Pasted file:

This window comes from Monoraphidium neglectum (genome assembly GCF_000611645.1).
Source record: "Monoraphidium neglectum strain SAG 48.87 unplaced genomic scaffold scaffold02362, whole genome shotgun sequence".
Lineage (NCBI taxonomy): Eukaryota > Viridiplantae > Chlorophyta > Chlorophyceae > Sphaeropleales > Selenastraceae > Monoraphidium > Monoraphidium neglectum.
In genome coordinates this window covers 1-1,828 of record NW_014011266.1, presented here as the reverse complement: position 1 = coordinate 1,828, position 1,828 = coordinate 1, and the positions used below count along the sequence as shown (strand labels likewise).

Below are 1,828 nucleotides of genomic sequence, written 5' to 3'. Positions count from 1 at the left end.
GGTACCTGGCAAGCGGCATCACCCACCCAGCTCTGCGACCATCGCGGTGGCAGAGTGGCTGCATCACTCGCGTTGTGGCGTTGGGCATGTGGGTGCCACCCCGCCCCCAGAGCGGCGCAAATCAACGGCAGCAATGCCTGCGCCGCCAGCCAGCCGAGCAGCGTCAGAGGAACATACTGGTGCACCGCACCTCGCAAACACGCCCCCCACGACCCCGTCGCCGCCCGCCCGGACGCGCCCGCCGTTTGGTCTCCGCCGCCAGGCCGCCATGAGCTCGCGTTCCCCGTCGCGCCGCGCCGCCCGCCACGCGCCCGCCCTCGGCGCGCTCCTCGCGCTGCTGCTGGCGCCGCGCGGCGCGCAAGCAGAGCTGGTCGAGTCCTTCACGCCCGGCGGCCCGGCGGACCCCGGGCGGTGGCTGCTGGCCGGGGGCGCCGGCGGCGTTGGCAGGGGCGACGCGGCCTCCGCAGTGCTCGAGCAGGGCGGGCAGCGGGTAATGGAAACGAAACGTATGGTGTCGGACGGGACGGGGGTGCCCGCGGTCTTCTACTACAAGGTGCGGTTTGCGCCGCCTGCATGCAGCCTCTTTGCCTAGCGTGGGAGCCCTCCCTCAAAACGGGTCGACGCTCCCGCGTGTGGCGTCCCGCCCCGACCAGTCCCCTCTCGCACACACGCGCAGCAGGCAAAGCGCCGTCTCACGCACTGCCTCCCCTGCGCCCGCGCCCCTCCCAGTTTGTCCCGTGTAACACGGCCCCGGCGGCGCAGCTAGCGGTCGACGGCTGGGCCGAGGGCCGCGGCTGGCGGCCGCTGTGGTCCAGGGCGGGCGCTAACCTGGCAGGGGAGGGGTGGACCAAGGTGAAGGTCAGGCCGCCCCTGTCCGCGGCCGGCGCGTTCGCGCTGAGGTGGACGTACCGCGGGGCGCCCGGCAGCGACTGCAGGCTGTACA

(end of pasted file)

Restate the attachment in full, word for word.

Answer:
This window comes from Monoraphidium neglectum (genome assembly GCF_000611645.1).
Source record: "Monoraphidium neglectum strain SAG 48.87 unplaced genomic scaffold scaffold02362, whole genome shotgun sequence".
Lineage (NCBI taxonomy): Eukaryota > Viridiplantae > Chlorophyta > Chlorophyceae > Sphaeropleales > Selenastraceae > Monoraphidium > Monoraphidium neglectum.
In genome coordinates this window covers 1-1,828 of record NW_014011266.1, presented here as the reverse complement: position 1 = coordinate 1,828, position 1,828 = coordinate 1, and the positions used below count along the sequence as shown (strand labels likewise).

Below are 1,828 nucleotides of genomic sequence, written 5' to 3'. Positions count from 1 at the left end.
GGTACCTGGCAAGCGGCATCACCCACCCAGCTCTGCGACCATCGCGGTGGCAGAGTGGCTGCATCACTCGCGTTGTGGCGTTGGGCATGTGGGTGCCACCCCGCCCCCAGAGCGGCGCAAATCAACGGCAGCAATGCCTGCGCCGCCAGCCAGCCGAGCAGCGTCAGAGGAACATACTGGTGCACCGCACCTCGCAAACACGCCCCCCACGACCCCGTCGCCGCCCGCCCGGACGCGCCCGCCGTTTGGTCTCCGCCGCCAGGCCGCCATGAGCTCGCGTTCCCCGTCGCGCCGCGCCGCCCGCCACGCGCCCGCCCTCGGCGCGCTCCTCGCGCTGCTGCTGGCGCCGCGCGGCGCGCAAGCAGAGCTGGTCGAGTCCTTCACGCCCGGCGGCCCGGCGGACCCCGGGCGGTGGCTGCTGGCCGGGGGCGCCGGCGGCGTTGGCAGGGGCGACGCGGCCTCCGCAGTGCTCGAGCAGGGCGGGCAGCGGGTAATGGAAACGAAACGTATGGTGTCGGACGGGACGGGGGTGCCCGCGGTCTTCTACTACAAGGTGCGGTTTGCGCCGCCTGCATGCAGCCTCTTTGCCTAGCGTGGGAGCCCTCCCTCAAAACGGGTCGACGCTCCCGCGTGTGGCGTCCCGCCCCGACCAGTCCCCTCTCGCACACACGCGCAGCAGGCAAAGCGCCGTCTCACGCACTGCCTCCCCTGCGCCCGCGCCCCTCCCAGTTTGTCCCGTGTAACACGGCCCCGGCGGCGCAGCTAGCGGTCGACGGCTGGGCCGAGGGCCGCGGCTGGCGGCCGCTGTGGTCCAGGGCGGGCGCTAACCTGGCAGGGGAGGGGTGGACCAAGGTGAAGGTCAGGCCGCCCCTGTCCGCGGCCGGCGCGTTCGCGCTGAGGTGGACGTACCGCGGGGCGCCCGGCAGCGACTGCAGGCTGTACA